Monday, October 24, 2016

[Herpetology • 2016] Amolops albispinus • A New Species of Amolops (Anura: Ranidae) from southern China

Amolops albispinus 
 White-spined Cascade Frog  ||  Sung, Wang & Wang, 2016 

FIGURE 3. Dorsolateral view of adult male holotype SYS a003454 of Amolops albispinus sp. nov. in life; B: ventral view of the holotype in life; C: hand of the holotype in life; D: foot of the holotype in life.


A new speciesAmolops albispinus sp. nov. is described based on a series of specimens collected from Mt. Wutong, Shenzhen, Guangdong Province, China. The new species can be distinguished from other known congeners by molecular divergence in the mitochondrial COI and 16S rRNA gene and morphological characters including presence of white conical spines on the lips, loreal and temporal regions, excluding the tympanum; small body, SVL 36.7–42.4 mm in adult males and 43.1–51.9 mm in adult females; very rough dorsal skin of body with numerous raised large warts; olive-brown dorsum with dark brown blotches; strongly developed vomerine teeth; absence of vocal sacs; absence of tarsal glands; absence of dorsolateral folds; presence of circummarginals groove on the disk of first finger; and absence of outer metatarsal tubercles. At present, the genus Amolops contains 51 species, of which 23 occur in China.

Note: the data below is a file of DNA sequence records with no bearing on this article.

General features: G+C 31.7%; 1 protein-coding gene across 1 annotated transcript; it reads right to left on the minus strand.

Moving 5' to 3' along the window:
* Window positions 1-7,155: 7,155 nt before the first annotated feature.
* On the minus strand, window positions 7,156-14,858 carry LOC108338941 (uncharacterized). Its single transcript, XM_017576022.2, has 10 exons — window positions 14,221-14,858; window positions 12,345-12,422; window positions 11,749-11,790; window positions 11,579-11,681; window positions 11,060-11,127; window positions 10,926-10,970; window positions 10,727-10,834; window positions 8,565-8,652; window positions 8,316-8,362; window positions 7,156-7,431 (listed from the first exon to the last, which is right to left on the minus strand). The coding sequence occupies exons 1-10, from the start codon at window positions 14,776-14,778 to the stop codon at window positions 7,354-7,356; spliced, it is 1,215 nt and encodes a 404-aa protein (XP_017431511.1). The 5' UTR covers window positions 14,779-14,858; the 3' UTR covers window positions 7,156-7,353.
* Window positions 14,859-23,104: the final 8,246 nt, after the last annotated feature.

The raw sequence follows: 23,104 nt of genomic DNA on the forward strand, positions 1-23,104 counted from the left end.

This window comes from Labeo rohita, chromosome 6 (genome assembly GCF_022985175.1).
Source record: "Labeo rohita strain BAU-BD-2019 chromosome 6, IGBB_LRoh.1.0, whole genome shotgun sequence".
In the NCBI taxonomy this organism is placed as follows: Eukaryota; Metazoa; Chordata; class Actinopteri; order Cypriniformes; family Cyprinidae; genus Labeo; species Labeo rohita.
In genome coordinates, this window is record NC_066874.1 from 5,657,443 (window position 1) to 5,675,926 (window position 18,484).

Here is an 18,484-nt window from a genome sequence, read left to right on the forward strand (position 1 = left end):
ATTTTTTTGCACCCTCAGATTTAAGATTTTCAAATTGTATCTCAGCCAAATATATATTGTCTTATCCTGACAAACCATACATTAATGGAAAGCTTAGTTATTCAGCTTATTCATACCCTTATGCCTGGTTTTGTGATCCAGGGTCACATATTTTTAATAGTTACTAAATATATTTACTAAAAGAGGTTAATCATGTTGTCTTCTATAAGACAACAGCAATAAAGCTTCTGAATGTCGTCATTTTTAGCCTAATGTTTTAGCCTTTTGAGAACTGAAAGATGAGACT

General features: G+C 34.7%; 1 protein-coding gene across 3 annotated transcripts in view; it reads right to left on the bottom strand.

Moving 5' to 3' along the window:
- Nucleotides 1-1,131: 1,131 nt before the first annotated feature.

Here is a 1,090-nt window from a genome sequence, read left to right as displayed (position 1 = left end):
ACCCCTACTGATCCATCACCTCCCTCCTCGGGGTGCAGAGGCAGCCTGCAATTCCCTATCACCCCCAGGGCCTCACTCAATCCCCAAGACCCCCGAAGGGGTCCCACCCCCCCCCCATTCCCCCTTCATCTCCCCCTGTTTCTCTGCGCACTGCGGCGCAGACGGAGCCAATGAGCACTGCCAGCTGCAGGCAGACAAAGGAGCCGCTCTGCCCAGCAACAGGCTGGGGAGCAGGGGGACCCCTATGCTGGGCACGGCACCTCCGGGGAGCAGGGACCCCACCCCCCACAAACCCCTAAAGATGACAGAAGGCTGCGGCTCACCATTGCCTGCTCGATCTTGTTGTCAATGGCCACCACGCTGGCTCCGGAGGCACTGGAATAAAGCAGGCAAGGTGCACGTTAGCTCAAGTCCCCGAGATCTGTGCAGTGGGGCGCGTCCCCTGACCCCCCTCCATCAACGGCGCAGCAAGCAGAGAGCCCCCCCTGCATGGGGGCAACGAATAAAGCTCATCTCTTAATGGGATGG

Keywords: Amphibia, Amolops albispinus sp. nov., Anura, China, mitochondrial DNA, morphology, Ranidae

FIGURE 3. Dorsolateral view of adult male holotype SYS a003454 of Amolops albispinus sp. nov. in life; G: close-up of the head of the holotype in life.

Etymology. The specific name, albispinus, refers to the “white spines” on the upper and lower lips, and loreal and temporal regions, which are the diagnostic features of this new species. As an English common name we suggest “White-spined Cascade Frog”.

Distribution and ecology. Currently, Amolops albispinus sp. nov. is known from the type locality of Mt. Wutong, and from Mt. Paiya, which is 30 km from Mt. Wutong, in Shenzhen City, Guangdong Province, China. This species is common in Mt. Wutong throughout the year, whereas, it was observed to be rare in Mt. Paiya (only one specimen (SYS a002436) found). It inhabits low to mid-elevation (60–500 m) rocky, fast-flowing streams surrounding by moist subtropical secondary evergreen broadleaved forests.  

Sung, Yik-Hei, Ping Hu, Jian Wang, Hai-Jun Liu and Ying-Yong Wang. 2016. A New Species of Amolops (Anura: Ranidae) from southern China.
 Zootaxa. 4170(3); 525–538.  DOI: 10.11646/zootaxa.4170.3.6

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